When John Lennon wrote Norwegian Wood in 1965, the song may have alluded to an affair he'd had but the title reference was very specific. It was to the fashionable Scandinavian design of the period.
By the mid-60s, furniture and fashion designers, artists and architects from that broad region north of central Europe were creating functional and decorative work which was considered the epitome of style and aesthetic elegance.
Designers such as Eero Saarinen and Alvar Aalto (from Finland), Finn Juhl, Arne Jacobsen and Peter Hvidt (Denmark) and Stig Lindberg and Berndt Friberg (Sweden) enjoyed global acclaim.
The cool, refined style reached New Zealand the year before Lennon's song, when Danske Mobler opened its first store in Auckland in the new 246 Mall on Queen St.
The exhibition, Nordic Cool, at the National Gallery of Victoria in Melbourne - which runs until December 31 - pulls a small, finely focused cross-section of such work from the gallery's own collection and puts the spotlight on iconic chairs, glassware, elegant cutlery sets, and pottery.
There are also art objects, such as Henning Koppel's sleek Fish Dish about which he said, "Practicality is not the primary goal when you make a serving dish like this. My serving dish is a work of art and it should be a delight to see. You display it, look at it, enjoy it every single day. It is not supposed to be put away in some cupboard. In my opinion beauty is the first thing to strive for in everything."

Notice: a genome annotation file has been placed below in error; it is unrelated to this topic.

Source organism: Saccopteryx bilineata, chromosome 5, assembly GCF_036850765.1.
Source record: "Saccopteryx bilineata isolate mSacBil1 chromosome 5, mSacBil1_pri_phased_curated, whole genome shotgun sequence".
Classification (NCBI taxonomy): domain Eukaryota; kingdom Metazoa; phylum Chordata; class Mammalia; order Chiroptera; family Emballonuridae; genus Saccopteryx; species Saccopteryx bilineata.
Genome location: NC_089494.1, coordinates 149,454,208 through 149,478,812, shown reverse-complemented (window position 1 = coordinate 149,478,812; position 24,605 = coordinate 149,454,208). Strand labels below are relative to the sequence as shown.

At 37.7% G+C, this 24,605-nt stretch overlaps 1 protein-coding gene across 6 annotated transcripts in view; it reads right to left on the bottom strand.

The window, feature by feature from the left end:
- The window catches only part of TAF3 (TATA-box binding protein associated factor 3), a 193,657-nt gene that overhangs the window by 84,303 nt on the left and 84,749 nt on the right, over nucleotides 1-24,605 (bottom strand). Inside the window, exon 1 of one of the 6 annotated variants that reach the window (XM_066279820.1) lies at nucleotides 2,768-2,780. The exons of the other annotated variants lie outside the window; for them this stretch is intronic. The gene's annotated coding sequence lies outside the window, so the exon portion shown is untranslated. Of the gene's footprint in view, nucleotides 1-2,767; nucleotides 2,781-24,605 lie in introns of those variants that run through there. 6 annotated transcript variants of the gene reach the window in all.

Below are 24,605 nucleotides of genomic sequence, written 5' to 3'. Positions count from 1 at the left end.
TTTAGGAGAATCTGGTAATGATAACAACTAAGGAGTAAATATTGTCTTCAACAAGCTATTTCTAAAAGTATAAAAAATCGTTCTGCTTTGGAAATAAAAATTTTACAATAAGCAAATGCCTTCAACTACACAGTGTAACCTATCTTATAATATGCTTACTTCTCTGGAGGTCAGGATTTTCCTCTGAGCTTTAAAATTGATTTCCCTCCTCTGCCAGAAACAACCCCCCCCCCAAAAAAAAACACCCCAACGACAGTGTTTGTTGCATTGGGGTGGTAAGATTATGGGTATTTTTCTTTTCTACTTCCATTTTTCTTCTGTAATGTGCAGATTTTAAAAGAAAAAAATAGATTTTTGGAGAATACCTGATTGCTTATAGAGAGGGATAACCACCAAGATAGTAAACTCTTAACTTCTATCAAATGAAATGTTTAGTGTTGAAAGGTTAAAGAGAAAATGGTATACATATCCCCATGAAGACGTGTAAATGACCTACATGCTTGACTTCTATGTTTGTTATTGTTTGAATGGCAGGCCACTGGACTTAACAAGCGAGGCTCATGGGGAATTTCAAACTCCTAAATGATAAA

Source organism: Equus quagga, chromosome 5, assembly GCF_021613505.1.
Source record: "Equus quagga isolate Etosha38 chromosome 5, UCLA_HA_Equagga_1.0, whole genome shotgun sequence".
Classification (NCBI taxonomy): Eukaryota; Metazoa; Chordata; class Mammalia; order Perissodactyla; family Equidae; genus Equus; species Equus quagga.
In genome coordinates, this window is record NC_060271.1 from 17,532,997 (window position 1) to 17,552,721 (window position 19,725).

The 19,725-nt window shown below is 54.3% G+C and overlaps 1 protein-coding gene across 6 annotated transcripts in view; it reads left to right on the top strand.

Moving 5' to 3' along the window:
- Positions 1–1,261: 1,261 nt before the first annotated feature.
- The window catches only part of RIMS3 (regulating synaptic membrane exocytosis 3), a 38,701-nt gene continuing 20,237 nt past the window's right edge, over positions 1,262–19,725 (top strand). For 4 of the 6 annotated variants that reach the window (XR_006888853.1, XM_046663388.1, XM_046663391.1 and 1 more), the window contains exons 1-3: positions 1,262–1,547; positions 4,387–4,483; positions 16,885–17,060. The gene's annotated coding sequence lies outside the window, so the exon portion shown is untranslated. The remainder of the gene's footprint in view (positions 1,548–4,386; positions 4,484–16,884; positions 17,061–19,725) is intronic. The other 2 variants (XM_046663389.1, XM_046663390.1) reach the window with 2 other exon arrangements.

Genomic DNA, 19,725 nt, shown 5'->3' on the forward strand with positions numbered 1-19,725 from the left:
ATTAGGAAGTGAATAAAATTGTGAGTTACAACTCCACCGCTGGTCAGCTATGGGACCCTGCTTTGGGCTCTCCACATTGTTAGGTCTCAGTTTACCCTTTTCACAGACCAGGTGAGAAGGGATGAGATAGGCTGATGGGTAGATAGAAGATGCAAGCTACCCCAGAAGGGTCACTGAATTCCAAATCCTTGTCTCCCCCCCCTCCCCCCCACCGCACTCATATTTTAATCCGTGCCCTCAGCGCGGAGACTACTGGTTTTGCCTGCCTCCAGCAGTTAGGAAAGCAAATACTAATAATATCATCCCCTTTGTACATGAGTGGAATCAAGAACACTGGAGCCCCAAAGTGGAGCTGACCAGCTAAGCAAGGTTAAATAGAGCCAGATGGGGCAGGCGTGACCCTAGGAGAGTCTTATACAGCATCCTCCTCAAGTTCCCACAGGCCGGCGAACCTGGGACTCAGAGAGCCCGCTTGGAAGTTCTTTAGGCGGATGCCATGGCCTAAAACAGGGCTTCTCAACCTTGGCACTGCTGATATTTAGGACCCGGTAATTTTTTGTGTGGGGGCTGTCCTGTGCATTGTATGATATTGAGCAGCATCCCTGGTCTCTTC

That notion of understated beauty is a hallmark of the exhibition and, aside from boldly patterned curtains and mini-dresses (very much emblems of the Swinging Sixties), these designs seem timeless.
They are the balance of form and function where designers and manufacturers explored the malleability of plywood and the natural tones of wood, notably pale beech, darker oak and mahogany. Furniture designers produced chairs and couches which were smart, minimal and comfortable. Many of them, such as Jacobsen's famous Swan chair - designed in 1958 and going into production a decade later - are considered art objects and sculptural statements as much as functional furniture.
Tellingly, the first object most visitors will see is Saarinen's equally famous Tulip armchair standing on its pedestal-like base. It is almost an emblem for the design innovation of the period and Saarinen - unlike Aalto, who worked mostly with wood -embraced the new possibilities of moulded fibreglass and aluminium.
If principles of craftsmanship and what the curator calls "unmannered charm" seem a running thread throughout, it is also worth noting the diversity within the ethos as designers and manufacturers drew as much on the craft traditions of the region as the possibilities of new media in which to work.
Perhaps this is why, for example, the unadorned tableware of Jacobsen - who trained as an architect - in which the emphasis is on line and clarity of form, look as contemporary today as they did half a century ago. Or why the silverware seems as at home in a display case as it would be on a table.
If all this is too much refined simplicity, however, then the visitor should check out Exquisite Threads at the NGV, which runs until July 12.
It is three centuries of English embroidery and includes a ballgown designed by Norman Hartnell for the Queen during her Commonwealth tour of the 1950s. Or maybe A Golden Age of China; Qianlong Emperor 1736-1795.
Both of these exhibitions guarantee sensory overload.
Afterwards, though, you may well conclude, like Lennon and generations who did also, "Isn't it good, Norwegian Wood?"
Nordic Cool: Modernists Design from the NGV Collection
Where and when:
NGV International, Melbourne, to December 31